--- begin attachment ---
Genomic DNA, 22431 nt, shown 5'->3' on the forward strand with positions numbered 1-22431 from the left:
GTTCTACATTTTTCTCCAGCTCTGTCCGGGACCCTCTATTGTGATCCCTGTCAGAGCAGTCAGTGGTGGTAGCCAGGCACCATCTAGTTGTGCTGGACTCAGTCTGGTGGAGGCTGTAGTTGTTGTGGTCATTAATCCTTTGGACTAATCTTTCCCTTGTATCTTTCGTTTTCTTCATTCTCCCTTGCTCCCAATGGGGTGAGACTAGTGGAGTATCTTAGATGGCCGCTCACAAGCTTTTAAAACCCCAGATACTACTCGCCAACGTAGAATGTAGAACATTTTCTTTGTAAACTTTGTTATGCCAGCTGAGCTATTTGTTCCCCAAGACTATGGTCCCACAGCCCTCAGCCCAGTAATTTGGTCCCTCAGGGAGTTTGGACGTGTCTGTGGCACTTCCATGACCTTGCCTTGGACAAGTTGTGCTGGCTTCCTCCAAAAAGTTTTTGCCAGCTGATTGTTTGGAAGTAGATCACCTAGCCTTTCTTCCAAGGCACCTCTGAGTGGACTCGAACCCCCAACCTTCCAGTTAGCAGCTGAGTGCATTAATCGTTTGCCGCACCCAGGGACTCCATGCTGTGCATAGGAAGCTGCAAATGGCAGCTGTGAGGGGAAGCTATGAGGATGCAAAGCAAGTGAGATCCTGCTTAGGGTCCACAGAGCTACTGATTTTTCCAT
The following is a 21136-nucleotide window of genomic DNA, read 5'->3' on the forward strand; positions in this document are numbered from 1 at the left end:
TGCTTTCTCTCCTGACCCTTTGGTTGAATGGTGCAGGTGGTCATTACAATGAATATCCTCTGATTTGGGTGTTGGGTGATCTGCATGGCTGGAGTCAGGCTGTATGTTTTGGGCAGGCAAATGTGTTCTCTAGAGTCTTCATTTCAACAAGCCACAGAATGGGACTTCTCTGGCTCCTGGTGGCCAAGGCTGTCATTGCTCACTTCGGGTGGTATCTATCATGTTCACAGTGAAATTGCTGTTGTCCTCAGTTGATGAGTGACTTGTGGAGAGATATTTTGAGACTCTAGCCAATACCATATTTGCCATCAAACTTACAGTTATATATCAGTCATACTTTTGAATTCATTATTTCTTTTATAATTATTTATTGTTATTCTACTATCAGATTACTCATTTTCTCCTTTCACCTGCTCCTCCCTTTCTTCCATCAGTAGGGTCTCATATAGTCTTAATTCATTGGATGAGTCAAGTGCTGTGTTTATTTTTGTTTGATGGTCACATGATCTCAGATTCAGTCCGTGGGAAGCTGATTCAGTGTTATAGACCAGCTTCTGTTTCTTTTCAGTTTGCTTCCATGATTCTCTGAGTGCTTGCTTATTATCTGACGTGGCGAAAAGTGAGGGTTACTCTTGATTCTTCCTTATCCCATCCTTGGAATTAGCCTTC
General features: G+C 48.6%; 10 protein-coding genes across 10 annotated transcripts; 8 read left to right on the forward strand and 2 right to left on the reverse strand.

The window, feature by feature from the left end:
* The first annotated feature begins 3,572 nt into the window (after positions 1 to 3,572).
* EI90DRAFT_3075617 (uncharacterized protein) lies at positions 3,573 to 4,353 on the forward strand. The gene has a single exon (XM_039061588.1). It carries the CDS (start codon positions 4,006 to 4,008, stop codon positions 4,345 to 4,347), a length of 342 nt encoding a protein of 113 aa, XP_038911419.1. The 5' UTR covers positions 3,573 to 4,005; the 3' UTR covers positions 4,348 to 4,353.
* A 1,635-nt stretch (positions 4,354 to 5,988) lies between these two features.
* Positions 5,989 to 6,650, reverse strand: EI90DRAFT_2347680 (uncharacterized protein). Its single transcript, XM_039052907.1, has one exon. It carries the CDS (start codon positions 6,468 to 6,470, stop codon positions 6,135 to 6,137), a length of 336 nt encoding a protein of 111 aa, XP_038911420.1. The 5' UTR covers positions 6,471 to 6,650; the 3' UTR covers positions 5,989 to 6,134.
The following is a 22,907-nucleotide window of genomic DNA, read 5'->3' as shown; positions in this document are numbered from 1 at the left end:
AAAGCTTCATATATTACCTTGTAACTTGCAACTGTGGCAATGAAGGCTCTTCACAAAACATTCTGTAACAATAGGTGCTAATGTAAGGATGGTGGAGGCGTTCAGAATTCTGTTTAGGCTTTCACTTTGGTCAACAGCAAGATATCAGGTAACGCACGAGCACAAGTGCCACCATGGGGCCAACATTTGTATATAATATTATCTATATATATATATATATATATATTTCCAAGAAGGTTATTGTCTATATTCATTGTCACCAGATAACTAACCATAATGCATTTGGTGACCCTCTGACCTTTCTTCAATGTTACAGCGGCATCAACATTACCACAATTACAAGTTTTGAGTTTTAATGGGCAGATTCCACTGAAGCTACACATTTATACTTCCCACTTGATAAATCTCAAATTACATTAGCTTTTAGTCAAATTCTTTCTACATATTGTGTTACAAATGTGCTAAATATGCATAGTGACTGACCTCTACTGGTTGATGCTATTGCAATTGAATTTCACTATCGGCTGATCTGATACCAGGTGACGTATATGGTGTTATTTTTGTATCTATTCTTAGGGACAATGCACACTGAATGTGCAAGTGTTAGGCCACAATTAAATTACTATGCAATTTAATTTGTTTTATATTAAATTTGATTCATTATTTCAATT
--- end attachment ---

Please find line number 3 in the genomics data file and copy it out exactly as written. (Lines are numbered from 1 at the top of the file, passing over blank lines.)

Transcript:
The following is a 21136-nucleotide window of genomic DNA, read 5'->3' on the forward strand; positions in this document are numbered from 1 at the left end: